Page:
SDR's have endless possibilities. Because all demodulation is done in software, no new hardware is needed to decode, for example, a new digital voice mode. All the programmer has to do is write code to convert the raw samples from USB to the correct format data.


Full article

  • I hear FM radio stations from 25-86MHz
    • That is your SDR being overloaded by FM broadcast signal, try installing an FM trap or lowering your gain.
  • I see signals that go the opposite way from where i'm dragging
    • That is interference, not an actual signal, lowering your gain solves this
  • I see a spike in the middle of the screen
    • This is the DC spike, a side effect of the RTLSDR, check the box that says Correct IQ
  • I see lots of interference in the 100-150MHz band
    • It's common to see interference when the antenna is placed near networking equipment, wireless routers and computers. Move the antenna away from these sources to lower the effect

Modulation guide

Some frequencies are used by only one type of modulation. For example 88-108 is broadcast FM, the modulation used is WFM. Using the correct modulation can help you decide what type of signals you are listening to. The table below lists the most common modulations.

The radio spectrum of frequencies is divided into bands with conventional names designated by the International Telecommunications Union (ITU):

Frequency Range Wavelength
ITU designation IEEE bands
Full name Abbreviation<ref name="beasley">{{#invoke:citation/CS1|citation CitationClass=book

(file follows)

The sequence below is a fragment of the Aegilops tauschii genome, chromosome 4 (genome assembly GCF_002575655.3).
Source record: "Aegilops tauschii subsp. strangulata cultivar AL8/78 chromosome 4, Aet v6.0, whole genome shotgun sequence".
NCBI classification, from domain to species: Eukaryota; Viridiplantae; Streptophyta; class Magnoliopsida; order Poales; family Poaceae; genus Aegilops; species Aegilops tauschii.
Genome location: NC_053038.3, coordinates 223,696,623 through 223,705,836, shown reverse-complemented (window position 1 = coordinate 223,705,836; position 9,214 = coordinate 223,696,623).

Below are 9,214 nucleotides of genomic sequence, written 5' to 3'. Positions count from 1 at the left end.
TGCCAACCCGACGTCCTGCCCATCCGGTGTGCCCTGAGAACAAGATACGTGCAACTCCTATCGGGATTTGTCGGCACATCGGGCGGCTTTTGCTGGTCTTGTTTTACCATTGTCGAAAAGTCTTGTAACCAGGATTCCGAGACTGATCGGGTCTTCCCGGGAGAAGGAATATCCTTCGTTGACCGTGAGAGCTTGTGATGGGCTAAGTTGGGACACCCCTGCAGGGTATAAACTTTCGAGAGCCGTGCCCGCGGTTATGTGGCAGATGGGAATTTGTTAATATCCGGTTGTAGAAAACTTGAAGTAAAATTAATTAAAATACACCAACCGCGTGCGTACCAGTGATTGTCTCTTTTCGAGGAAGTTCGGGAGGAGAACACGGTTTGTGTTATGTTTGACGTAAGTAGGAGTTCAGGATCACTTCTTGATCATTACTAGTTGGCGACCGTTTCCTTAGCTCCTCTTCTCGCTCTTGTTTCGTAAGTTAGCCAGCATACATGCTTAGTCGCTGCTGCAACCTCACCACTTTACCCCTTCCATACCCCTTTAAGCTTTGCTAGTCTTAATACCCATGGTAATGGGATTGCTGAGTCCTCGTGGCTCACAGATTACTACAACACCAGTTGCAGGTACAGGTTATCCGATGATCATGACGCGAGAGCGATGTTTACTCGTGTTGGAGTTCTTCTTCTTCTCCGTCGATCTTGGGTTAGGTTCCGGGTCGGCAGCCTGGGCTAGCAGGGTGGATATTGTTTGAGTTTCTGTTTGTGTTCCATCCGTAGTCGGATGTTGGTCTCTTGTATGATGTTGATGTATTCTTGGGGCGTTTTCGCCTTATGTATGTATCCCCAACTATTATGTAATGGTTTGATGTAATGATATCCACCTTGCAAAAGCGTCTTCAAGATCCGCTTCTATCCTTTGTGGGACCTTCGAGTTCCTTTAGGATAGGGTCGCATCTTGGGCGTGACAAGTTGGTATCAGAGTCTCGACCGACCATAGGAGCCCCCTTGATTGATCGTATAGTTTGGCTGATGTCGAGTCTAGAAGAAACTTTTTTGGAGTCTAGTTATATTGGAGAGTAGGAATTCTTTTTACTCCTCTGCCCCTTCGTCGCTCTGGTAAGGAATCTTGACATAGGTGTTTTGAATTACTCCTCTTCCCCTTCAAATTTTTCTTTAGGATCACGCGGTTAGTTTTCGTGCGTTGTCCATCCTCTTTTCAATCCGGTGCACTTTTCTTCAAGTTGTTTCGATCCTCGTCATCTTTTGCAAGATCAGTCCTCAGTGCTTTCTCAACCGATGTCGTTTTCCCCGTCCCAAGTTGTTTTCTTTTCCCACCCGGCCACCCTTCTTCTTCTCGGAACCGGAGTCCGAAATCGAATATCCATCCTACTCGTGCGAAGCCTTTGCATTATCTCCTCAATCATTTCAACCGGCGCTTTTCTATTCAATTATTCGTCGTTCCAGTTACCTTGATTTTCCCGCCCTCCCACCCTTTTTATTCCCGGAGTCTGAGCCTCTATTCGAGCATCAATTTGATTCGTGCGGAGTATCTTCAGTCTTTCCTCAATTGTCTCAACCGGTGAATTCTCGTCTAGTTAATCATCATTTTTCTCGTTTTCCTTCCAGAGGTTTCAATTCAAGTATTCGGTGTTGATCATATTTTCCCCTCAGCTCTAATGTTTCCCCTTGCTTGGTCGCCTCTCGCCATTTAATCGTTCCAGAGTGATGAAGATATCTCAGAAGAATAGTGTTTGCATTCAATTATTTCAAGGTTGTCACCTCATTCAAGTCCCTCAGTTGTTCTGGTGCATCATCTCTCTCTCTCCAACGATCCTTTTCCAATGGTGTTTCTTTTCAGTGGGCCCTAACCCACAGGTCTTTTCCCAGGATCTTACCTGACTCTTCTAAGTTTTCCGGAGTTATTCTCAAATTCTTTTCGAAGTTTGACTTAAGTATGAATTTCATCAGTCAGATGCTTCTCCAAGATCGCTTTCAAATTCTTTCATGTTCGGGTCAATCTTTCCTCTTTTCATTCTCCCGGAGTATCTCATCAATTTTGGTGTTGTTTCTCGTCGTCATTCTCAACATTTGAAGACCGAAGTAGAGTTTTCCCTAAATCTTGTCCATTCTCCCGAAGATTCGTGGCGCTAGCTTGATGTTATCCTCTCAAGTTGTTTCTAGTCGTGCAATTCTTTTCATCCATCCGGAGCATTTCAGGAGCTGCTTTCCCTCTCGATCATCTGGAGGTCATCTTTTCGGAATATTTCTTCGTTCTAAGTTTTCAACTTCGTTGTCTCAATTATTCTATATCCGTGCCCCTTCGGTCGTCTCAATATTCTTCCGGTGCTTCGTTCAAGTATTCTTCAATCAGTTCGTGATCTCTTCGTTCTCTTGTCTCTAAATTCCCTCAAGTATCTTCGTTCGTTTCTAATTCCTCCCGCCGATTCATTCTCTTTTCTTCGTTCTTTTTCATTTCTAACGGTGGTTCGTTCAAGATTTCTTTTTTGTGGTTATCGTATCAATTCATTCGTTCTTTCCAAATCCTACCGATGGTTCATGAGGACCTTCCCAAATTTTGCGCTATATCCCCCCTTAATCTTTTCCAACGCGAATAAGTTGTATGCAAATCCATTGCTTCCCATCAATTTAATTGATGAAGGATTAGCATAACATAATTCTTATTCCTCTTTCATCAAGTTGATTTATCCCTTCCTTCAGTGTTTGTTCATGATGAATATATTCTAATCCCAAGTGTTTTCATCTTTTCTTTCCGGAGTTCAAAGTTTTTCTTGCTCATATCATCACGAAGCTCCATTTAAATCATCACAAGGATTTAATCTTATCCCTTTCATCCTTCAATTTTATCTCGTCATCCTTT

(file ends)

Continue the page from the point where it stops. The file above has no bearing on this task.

3–30 Hz 105–104 km Extremely low frequency ELF N/A
30–300 Hz 104–103 km Super low frequency SLF N/A
300–3000 Hz 103–100 km Ultra low frequency ULF N/A
3–30 kHz 100–10 km Very low frequency VLF N/A
30–300 kHz 10–1 km Low frequency LF N/A
300 kHz – 3 MHz 1 km – 100 m Medium frequency MF N/A
3–30 MHz 100–10 m High frequency HF HF
30–300 MHz 10–1 m Very high frequency VHF VHF
300 MHz – 3 GHz 1 m – 10 cm Ultra high frequency UHF UHF, L, S
3–30 GHz 10–1 cm Super high frequency SHF S, C, X, Ku, K, Ka
30–300 GHz 1 cm – 1 mm Extremely high frequency EHF Ka, V, W, mm
300 GHz – 3 THz 1 mm – 0.1 mm Tremendously high frequency THF N/A

Frequencies of 1 GHz and above are conventionally called microwave,<ref name="Kumar">{{#invoke:citation/CS1|citation |CitationClass=book }}</ref> while frequencies of 30 GHz and above are designated millimeter wave. More detailed band designations are given by the standard IEEE letter- band frequency designations<ref name=ieee>IEEE Std 521-2002 Standard Letter Designations for Radar-Frequency Bands Template:Webarchive, Institute of Electrical and Electronics Engineers, 2002. (Convenience copy at National Academies Press.) </ref> and the EU/NATO frequency designations.<ref name="BelovSmolskiy2012">{{#invoke:citation/CS1|citation |CitationClass=book }}</ref>

Getting Started with RTLSDR

RTLSDR is a project made by a Finn. After discovering that the common Realtek TV-Tuner for sale to receive broadcast television on the computer is simply a complex SDR, a project was started to create a simple hack that made it able to work as a fully defined SDR with a wide-range of frequencies. You can find many RTLSDR boards for sale. Keep in mind that these are lower-end and often will not have the ability to transieve, and only receive.

AM vs FM

AM was once the most common bandwidth for consumer radio. In the early 1980's, FM took the world by storm due to its higher quality. For you, this is what you need to know.

AM requires more power to receive, but less power to transmit. It also uses a higher frequency-range than FM. FM is low-power and higher quality audio. AM is wholly analog, while FM has the ability to support Digital Audio. This is due to AM having a lower bandwidth, while FM having a higher bandwidth.

FM has the ability to transmit near without reduction of audio quality. AM has the ability to transmit far but can be obstructed easily with natural developments such as mountains. The farther signals on AM can still be received but faintly.

If you tune your conventional radio, you can find the type of quality on AM is significantly poorer than those on FM, even if the station is nearby.